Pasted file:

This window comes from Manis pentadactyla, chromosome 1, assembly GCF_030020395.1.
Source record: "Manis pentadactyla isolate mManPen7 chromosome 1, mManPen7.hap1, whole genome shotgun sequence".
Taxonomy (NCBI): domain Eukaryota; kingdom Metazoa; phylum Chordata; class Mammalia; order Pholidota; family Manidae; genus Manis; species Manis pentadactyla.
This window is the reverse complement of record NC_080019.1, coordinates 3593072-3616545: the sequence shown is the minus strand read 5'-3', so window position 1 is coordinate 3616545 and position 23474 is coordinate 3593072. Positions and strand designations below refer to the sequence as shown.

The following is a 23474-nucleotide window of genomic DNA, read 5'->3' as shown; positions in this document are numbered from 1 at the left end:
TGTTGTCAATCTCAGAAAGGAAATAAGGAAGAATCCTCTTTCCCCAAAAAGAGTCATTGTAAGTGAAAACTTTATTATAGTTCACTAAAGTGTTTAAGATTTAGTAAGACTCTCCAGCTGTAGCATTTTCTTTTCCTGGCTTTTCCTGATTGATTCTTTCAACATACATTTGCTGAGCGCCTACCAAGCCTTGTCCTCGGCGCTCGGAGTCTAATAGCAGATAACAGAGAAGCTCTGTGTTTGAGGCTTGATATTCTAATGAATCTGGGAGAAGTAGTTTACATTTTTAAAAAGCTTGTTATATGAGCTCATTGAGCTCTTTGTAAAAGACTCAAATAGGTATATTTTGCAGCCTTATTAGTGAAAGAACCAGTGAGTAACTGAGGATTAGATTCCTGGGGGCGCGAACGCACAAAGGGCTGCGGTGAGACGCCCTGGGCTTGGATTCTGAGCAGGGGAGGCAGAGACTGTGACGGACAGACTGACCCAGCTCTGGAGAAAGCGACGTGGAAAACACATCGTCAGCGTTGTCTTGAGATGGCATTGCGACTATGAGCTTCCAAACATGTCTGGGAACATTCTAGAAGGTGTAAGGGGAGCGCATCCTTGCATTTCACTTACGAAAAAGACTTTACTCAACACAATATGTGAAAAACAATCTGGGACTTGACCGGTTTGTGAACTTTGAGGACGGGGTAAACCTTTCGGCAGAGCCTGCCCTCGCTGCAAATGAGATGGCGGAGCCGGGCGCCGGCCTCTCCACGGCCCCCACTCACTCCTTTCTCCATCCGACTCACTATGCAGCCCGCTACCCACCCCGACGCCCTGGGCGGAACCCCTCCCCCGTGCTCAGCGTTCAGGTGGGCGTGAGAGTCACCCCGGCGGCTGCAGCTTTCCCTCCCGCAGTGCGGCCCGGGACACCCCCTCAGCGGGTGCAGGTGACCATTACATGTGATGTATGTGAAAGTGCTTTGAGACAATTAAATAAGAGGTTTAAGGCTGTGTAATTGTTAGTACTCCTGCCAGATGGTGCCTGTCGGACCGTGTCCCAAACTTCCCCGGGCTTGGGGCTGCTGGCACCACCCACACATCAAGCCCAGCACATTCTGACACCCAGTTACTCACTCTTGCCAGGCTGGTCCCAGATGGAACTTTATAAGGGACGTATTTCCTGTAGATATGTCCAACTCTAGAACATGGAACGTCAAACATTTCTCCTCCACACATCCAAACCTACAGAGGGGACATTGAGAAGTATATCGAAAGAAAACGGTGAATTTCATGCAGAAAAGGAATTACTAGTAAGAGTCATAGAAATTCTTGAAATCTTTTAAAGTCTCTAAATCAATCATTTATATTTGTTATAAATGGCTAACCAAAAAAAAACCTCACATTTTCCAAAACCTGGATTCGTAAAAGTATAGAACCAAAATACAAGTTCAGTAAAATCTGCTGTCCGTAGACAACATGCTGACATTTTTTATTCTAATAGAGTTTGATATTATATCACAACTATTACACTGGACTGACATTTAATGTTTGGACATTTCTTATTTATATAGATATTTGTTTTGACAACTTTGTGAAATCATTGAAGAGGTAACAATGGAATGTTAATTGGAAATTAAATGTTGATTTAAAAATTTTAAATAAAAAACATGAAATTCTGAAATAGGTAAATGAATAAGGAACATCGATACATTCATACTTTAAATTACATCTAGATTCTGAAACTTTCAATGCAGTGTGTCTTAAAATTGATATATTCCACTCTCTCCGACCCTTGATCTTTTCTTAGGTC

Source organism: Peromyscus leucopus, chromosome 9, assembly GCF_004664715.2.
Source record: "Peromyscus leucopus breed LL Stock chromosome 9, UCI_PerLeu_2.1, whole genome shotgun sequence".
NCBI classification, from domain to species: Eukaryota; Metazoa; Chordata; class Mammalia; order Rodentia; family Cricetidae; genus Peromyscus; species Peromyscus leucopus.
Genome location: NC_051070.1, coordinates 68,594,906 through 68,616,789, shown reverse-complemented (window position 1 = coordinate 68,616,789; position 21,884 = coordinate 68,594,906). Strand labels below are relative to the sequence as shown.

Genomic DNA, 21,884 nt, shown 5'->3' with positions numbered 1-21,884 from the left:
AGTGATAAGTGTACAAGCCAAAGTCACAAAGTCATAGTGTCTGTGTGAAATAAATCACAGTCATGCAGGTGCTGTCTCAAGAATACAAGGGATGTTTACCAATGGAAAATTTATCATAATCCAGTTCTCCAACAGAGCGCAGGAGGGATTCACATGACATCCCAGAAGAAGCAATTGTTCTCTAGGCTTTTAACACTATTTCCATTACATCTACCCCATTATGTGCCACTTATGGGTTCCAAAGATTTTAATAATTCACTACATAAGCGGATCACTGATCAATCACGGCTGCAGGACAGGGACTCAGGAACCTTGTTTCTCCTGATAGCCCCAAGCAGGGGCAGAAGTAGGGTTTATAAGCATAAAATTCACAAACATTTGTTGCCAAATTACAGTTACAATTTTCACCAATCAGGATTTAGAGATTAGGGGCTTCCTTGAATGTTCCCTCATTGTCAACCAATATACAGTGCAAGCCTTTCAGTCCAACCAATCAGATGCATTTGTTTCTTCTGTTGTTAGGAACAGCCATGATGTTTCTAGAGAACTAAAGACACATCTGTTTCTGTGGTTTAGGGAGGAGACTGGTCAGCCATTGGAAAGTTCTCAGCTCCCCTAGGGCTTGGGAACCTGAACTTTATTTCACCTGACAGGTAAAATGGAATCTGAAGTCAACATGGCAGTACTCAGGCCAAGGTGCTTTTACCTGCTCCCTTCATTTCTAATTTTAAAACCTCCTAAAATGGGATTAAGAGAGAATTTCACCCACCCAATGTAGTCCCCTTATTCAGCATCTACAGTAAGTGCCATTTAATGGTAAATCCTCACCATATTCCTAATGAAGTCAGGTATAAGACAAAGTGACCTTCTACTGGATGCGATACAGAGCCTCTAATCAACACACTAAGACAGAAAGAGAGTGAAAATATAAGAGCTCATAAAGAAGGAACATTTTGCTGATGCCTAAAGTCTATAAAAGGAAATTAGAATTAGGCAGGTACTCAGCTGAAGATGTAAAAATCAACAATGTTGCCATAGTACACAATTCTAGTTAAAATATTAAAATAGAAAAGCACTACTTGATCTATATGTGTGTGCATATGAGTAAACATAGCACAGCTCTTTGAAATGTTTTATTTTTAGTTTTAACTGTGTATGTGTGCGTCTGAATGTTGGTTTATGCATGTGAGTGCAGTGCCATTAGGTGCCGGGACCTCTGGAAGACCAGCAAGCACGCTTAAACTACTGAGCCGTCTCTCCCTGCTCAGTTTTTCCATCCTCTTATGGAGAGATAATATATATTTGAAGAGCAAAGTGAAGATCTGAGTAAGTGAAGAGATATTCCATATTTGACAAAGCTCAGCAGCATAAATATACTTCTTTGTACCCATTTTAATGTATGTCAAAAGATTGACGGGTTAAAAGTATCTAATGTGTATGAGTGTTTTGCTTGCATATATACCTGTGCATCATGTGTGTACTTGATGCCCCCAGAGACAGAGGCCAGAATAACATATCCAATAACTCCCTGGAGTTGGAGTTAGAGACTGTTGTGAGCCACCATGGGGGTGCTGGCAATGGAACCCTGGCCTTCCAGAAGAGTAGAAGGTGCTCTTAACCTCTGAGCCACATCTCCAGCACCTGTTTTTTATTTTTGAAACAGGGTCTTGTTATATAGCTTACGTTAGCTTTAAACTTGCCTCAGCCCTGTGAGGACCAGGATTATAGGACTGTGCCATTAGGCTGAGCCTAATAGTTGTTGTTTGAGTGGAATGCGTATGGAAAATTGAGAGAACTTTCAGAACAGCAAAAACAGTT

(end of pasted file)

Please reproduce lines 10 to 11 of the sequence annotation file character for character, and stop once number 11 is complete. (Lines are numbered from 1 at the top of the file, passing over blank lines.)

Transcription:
Genome location: NC_051070.1, coordinates 68,594,906 through 68,616,789, shown reverse-complemented (window position 1 = coordinate 68,616,789; position 21,884 = coordinate 68,594,906). Strand labels below are relative to the sequence as shown.

Genomic DNA, 21,884 nt, shown 5'->3' with positions numbered 1-21,884 from the left: